Yields achieved by landlords letting to students have steadily increased from an average of 5.63% recorded in September 2020 to 6.66% in August 2023, according to new analysis by Paragon Bank.
The research revealed that the greatest returns are often found in the UK’s smaller university towns and cities, with Stoke-on-Trent topping the list of the top 10 locations for student rental yields.
The Staffordshire city has a population of 258,400 according to 2021 Census data and the city’s single higher education institution, Staffordshire University, is home to around 15,000 students.
In Stoke-on-Trent, the average buy-to-let property in student postcodes is valued at £145,813. Combined with an average annual rental income of £13,730, landlords achieve rental yields of 9.42%.
With average rental yields of 9.22% Swansea was identified as the second strongest location for student rental returns.
Landlords serving students in Wales’ second city generate an average annual rental income of £18,695 through student properties valued at £202,750 on average.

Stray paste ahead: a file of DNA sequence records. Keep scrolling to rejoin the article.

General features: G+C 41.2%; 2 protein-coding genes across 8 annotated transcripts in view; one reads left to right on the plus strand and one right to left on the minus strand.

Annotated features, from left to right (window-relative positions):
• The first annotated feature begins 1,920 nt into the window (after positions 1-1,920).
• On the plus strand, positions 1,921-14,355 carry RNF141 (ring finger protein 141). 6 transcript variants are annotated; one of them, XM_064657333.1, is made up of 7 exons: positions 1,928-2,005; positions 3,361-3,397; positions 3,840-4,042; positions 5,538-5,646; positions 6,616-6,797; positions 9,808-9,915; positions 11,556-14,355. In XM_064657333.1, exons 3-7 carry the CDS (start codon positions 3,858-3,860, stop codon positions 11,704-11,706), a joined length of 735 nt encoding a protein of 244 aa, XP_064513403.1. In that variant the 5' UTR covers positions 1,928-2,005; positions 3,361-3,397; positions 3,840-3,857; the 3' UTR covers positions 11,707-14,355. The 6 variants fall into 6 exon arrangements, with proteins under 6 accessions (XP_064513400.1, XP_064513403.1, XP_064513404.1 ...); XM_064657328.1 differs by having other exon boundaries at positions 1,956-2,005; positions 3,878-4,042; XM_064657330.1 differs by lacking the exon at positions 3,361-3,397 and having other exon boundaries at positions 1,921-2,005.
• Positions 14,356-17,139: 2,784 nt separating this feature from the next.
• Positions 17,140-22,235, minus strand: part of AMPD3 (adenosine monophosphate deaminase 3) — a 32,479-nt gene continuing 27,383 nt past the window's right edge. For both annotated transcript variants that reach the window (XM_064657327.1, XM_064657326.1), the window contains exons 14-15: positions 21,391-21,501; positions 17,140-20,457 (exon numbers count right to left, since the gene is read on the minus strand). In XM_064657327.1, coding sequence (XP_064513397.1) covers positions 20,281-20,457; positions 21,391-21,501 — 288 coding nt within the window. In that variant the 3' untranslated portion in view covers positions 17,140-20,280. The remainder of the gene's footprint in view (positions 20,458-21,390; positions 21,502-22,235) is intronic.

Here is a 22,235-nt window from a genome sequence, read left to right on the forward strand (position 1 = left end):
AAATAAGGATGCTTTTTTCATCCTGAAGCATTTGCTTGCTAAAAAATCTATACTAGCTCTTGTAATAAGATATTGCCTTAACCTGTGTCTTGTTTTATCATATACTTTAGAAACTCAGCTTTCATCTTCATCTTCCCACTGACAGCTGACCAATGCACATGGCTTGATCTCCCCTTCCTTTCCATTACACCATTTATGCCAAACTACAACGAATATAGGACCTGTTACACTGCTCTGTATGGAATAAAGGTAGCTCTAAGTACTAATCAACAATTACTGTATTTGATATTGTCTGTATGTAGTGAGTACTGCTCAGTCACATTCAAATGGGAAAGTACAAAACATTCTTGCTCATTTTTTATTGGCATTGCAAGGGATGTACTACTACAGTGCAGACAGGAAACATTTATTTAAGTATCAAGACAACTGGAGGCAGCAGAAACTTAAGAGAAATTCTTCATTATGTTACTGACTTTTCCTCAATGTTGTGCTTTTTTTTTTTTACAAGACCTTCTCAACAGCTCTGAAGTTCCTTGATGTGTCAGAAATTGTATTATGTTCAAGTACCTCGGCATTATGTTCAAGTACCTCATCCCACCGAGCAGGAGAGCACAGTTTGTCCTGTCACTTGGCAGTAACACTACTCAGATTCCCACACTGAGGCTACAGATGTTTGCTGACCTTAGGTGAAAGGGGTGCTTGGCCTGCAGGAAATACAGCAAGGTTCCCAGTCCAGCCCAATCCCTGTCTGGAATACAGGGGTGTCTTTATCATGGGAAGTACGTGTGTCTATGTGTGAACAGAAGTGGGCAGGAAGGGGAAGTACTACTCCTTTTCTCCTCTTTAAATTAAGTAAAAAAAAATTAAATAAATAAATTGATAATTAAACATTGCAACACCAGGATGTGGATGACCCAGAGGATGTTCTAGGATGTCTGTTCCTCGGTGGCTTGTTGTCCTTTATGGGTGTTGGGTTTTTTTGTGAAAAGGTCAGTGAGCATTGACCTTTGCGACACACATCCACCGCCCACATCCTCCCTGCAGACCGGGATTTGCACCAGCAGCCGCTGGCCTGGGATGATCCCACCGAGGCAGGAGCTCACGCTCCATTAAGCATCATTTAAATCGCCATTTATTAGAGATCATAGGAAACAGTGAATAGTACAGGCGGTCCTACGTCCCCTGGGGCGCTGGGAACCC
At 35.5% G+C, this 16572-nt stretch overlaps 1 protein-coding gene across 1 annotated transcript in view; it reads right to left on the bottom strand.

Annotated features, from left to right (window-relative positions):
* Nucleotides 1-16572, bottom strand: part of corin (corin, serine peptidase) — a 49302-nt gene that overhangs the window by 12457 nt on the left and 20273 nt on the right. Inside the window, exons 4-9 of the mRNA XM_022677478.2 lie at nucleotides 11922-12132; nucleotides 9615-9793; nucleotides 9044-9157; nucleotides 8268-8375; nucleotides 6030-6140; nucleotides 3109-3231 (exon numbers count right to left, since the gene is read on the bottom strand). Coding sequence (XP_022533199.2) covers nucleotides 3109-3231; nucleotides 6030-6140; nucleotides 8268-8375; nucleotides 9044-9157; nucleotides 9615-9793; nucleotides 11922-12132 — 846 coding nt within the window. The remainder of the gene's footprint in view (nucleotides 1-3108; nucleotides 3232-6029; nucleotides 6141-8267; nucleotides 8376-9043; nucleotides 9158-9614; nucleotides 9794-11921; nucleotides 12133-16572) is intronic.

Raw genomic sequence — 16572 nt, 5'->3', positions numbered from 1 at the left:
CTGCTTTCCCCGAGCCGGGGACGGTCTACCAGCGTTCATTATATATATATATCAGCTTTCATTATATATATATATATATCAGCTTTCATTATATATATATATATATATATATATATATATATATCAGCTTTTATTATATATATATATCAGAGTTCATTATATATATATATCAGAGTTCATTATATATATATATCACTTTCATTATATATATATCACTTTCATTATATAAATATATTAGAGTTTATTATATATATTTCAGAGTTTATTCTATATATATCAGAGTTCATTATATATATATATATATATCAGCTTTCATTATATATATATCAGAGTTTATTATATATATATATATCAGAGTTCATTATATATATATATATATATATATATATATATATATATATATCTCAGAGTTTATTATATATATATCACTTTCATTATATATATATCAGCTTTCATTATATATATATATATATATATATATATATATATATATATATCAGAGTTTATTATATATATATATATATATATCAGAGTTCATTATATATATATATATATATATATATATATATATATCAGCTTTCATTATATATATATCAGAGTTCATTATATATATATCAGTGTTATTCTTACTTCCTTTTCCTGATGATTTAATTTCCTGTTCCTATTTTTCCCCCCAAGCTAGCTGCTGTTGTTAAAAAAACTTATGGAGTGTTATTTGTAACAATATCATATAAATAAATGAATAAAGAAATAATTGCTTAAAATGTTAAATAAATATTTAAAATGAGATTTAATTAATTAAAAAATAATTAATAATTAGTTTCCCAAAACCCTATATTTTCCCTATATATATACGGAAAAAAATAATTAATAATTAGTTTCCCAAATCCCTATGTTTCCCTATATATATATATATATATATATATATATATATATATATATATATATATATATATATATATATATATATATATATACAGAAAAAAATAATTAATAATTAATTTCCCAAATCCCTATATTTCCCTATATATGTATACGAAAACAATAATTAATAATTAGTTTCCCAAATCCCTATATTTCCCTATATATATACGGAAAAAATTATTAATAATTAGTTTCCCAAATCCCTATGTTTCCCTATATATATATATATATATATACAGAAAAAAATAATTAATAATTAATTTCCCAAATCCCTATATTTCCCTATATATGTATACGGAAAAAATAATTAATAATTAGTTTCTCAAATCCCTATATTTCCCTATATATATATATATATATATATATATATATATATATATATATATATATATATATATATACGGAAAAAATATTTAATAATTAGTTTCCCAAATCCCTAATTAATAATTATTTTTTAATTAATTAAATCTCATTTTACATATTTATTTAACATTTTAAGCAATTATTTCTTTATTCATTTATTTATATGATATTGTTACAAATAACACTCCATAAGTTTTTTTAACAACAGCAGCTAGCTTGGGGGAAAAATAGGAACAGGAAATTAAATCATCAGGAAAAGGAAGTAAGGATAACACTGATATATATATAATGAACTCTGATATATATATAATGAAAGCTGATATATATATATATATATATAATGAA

Glasgow is the only place with a population exceeding half a million to make the specialist lender’s list of the top 10 locations for student rental yields.
With properties in student postcodes valued at £211,729 on average, landlords generate an annual rental income of £17,109, yielding 8.08%.
Richard Rowntree, mortgages managing director for Paragon Bank, said: “Our latest analysis highlights how yields achieved by landlords serving the student market have consistently grown over the past few years.
“This coincides with rising tenant demand seen across the private rented sector and particularly in the student market, driven by record-high numbers of university applications going through UCAS.”
He added: “We continue to see that it is often properties found in smaller towns and cities that deliver the best returns for landlords.
“Despite not typically attracting the largest student populations, these locations can benefit from property that is more affordable to purchase, whilst having less competition from purpose-built student accommodation, with the highest concentrations of large developments usually found in major cities like London, Birmingham and Manchester.”